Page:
Our Growth Amid Industry Layoffs

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Early this week, Time Inc. laid off 300 employees across its properties. On Wednesday, Huffpost laid off 39 employees. Then later that day Vocativ, another digital media site, laid off its entire editorial staff. Huffpost’s layoffs were part of a much larger retrenchment (2,100 layoffs) at Oath, the new company which combines what used to be Yahoo and AOL. Both are now owned by Verizon. Yet, while this is happening, TPM is expanding.

I’ve been doing this for almost 17 years. In that time I’ve seen all the challenges of this very challenging business, digital news publishing. So I want to be crystal clear that this is anything but gloating or taking the remotest pleasure in the challenging transitions that others are having. I’ve been there. My point in raising this is that the difference – why we’re here and they’re there – is no coincidence. And the reason is you.

Allow me to explain.

Six weeks ago I wrote a lengthy post on TPM and the future of digital publishing in general. I discussed a number of trends and how they affect or don’t affect TPM. But the key point was that I see the future of TPM as a significantly subscription funded publication. Beyond that, I think we will see over the coming years that the idea of a digital publication funded solely by advertising is, while by no means impossible or unheard of, no longer the norm. This shouldn’t surprise us. This was the case at almost all points before the advent of the internet.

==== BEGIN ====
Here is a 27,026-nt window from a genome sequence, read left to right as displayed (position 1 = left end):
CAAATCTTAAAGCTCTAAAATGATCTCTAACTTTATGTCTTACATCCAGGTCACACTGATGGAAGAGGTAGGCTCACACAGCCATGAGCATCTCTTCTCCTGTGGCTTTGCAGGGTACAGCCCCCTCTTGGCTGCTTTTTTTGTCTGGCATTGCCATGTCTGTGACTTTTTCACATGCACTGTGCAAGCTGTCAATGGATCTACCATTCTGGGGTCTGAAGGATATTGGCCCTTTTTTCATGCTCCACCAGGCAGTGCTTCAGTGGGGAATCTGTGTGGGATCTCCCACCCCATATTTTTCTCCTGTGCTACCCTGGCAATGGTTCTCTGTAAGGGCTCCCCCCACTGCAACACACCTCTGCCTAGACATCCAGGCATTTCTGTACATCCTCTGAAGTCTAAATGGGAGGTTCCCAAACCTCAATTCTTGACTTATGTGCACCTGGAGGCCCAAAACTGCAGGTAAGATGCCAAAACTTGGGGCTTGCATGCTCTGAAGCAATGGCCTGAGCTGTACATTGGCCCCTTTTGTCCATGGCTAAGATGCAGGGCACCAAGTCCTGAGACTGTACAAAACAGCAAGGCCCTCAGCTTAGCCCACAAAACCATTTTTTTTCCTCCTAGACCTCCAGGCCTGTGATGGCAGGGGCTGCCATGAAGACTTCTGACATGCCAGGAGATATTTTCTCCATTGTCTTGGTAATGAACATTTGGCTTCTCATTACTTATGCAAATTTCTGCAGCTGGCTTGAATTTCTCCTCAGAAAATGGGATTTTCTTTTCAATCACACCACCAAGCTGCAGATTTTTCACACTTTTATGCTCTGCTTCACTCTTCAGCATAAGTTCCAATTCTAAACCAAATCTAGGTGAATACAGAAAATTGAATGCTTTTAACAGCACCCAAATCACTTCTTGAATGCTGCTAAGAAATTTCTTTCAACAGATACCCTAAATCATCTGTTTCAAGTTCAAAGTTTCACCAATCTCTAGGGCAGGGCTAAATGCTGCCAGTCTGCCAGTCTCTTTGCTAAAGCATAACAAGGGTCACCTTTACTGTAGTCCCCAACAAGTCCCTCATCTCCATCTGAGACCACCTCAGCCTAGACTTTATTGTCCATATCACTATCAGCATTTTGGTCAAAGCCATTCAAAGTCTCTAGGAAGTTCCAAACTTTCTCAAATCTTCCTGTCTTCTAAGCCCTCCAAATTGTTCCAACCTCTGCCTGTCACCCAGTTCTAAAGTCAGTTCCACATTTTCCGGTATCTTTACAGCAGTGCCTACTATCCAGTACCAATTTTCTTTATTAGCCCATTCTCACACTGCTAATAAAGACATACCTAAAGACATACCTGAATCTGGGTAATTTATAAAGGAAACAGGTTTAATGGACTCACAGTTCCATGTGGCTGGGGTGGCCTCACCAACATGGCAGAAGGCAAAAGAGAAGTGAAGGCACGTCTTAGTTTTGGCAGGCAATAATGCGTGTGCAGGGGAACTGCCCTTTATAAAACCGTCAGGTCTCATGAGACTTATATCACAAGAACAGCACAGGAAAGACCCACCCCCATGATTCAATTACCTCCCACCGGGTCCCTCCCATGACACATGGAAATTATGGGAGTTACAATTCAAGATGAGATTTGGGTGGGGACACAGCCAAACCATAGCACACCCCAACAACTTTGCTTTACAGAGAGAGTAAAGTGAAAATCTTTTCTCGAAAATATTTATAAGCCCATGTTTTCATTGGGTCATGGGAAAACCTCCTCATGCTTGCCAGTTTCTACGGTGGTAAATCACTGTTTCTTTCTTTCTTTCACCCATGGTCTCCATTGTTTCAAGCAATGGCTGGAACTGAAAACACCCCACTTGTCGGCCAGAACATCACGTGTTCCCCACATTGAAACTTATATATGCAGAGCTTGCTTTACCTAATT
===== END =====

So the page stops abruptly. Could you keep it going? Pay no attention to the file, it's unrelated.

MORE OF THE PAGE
So what’s driving this wave of layoffs? Obviously each case has reasons unique to the particular companies and their histories. But there are three common and overlapping drivers.

1. Uncertainty and declining revenues from paid advertising: The digital publishing world has always been defined by an over-supply of publications relative to ad dollars. That essential fact has become dramatically more challenging as social networks (Facebook etc.) and networked mega-corporations (Google etc.) have gobbled up a growing number of the advertising dollars. As I noted in that piece from early May, one credible estimates says that 99% of the growth in the digital ad market in the last two years has gone to just two companies: Google and Facebook.

2. That disruption in the advertising industry for publishers has in turn dramatically constricted venture capital and private investment dollars as the viability and perceived potential value of digital publications has declined.

3. Acting in tandem with reduced investment dollars, there’s increasing consolidation to cut duplicative costs to become financially viable in this new reality.

Many of the big behemonth publications you’re familiar with have been trading on future profitability and value or the value they could drive for a larger legacy corporation. These three factors I’ve described have amounted to the music stopping in the game of musical chairs or, to put it differently, companies having to be solvent in the here and now rather than leveraging the future.